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Veneer Advice


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Hey, My name is Josh. I have been browsing the project guitar forum for nearly a year now but it is only lately that i have started posting. My first real project has been stripping an 80's (not sure the exact year) samick strat. I have added a 0.7mm quilted maple veneer. (I had to go so thin due to the guitar's curved top.) i purchased 3 bookmatched sets of veneer and am after removing my first attempt (not completly happy with my work) and starting over. Now, the 2nd half i glued on has several large air bubbles and the glue is long dried. Is there any way to remove these or should i completely start over for the 3rd time?

(maybe i'll burn the ****er since i have been at the project since june and im going insane.)

Any advise would be greatly appriciated.

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The easiest and most consistent way to apply a veneer is with a vacuum bag. This is probably out of your price range, if you're only looking to veneer one guitar. That said, if it's a flat surface you're veneering, your best bet is to (remove the previous attempt and) put another veneer on. Press the veneer on with a large (and very) flat board with lots of weight on top of it. If you're using two pieces of veneer joined at the middle, invest a few dollars in veneer tape (look at veneersupplies.com) to join the two pieces.

peace,

russ

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Do a search through the forum for vaccum (sp) or vaccum bags or veneer. I remember seeing some where a topic of vaccum bags came up and someone posted a link to a vaccum press that used like a foot pump or something. It was a lot less expensive than a vaccum press though. I think someone was even using it to make skate board decks.

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Do a search through the forum for vaccum (sp) or vaccum bags or veneer. I remember seeing some where a topic of vaccum bags came up and someone posted a link to a vaccum press that used like a foot pump or something. It was a lot less expensive than a vaccum press though. I think someone was even using it to make skate board decks.

Yep, I read in one of my woodworking magazines (Woodsmith, I believe) that a skate-boarding thin air press kit works quite well for doing small veneer jobs. I purchased two different sized bags and it works well for the price I paid. If you're serious about building, I strongly suggest sticking with an actual vacuum pump.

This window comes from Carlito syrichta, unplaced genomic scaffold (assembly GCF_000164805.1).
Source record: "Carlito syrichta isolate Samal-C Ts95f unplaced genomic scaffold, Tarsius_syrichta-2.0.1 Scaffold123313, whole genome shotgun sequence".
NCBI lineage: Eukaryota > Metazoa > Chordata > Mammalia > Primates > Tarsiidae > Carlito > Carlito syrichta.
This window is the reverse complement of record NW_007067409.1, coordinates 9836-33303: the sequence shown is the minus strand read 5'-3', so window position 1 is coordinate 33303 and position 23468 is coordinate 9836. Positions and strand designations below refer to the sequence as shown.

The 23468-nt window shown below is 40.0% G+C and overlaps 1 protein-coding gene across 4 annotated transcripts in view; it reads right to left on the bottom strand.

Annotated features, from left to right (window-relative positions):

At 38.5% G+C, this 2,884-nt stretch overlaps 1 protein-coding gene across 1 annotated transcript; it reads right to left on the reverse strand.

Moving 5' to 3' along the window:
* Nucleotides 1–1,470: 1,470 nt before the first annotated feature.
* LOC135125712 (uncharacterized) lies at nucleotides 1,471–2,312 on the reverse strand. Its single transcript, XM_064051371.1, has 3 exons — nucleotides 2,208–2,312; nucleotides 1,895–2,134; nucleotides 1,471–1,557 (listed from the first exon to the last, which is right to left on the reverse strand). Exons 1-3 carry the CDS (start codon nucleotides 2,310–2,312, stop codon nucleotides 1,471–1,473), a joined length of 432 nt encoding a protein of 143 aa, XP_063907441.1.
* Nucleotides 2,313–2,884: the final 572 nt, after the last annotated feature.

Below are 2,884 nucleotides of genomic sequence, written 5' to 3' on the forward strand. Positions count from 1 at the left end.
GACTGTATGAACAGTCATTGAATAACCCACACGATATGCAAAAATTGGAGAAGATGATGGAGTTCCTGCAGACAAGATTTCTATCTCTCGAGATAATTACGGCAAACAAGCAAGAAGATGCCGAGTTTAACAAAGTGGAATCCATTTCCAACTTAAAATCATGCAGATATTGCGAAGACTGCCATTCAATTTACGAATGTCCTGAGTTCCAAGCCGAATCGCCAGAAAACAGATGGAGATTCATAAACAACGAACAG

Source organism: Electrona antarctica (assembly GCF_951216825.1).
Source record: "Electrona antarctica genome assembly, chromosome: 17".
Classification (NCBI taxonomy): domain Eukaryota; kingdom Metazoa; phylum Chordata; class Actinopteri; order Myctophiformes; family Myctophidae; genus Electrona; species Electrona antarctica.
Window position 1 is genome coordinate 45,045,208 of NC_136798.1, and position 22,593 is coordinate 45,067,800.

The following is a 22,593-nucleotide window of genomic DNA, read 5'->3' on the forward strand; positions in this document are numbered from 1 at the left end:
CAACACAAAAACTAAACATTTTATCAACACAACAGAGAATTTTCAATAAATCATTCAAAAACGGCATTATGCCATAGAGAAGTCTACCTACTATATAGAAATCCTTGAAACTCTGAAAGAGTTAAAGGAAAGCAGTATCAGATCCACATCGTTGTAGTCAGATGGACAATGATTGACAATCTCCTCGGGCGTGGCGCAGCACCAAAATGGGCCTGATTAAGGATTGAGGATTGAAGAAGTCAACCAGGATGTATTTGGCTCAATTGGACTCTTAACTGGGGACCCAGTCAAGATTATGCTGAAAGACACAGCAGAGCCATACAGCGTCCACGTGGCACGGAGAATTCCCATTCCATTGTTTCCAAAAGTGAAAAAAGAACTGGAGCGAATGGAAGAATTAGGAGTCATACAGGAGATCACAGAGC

Here's a link to the bag for guitar bodies: http://www.roarockit.com/proddetail.php?prod=01301

Here's mine in action, anything with thin veneers has glued down flawlessly. The thicker pieces (1/2"+) will need some more pressure than a hand pump can offer.

5-string%20Spector%204.jpg5-string%20Spector%2011.JPG

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Long story short here is that trying to (1)apply veneer on a (2)arched top for your (3)very first project is most likely (4) way way way beyond your capabilities right now.

I mean, correct me if I'm wrong and all that...but my strong guess is that this is simply 'advanced building techniques', while you are at 'basic building techniques' stage.

Abandon the idea, get better at the basics, then maybe revisit it again in a year or two after you have successfully completed some other guitar-oriented projects.

I think it's a bad idea to even TRY to tell you that this is possible for you at this point, unless you have several more sets of veneer you'd like to sacrifice in the name of knowledge...if so, then great, you will learn a lot over time...but it will certainly cost you in time spent and materials bought.

Laying veneer over an arched top and have it come out acceptable, smooth, and straight isn't easy for -anyone-, on -any- day, much less someone just doing their first project.

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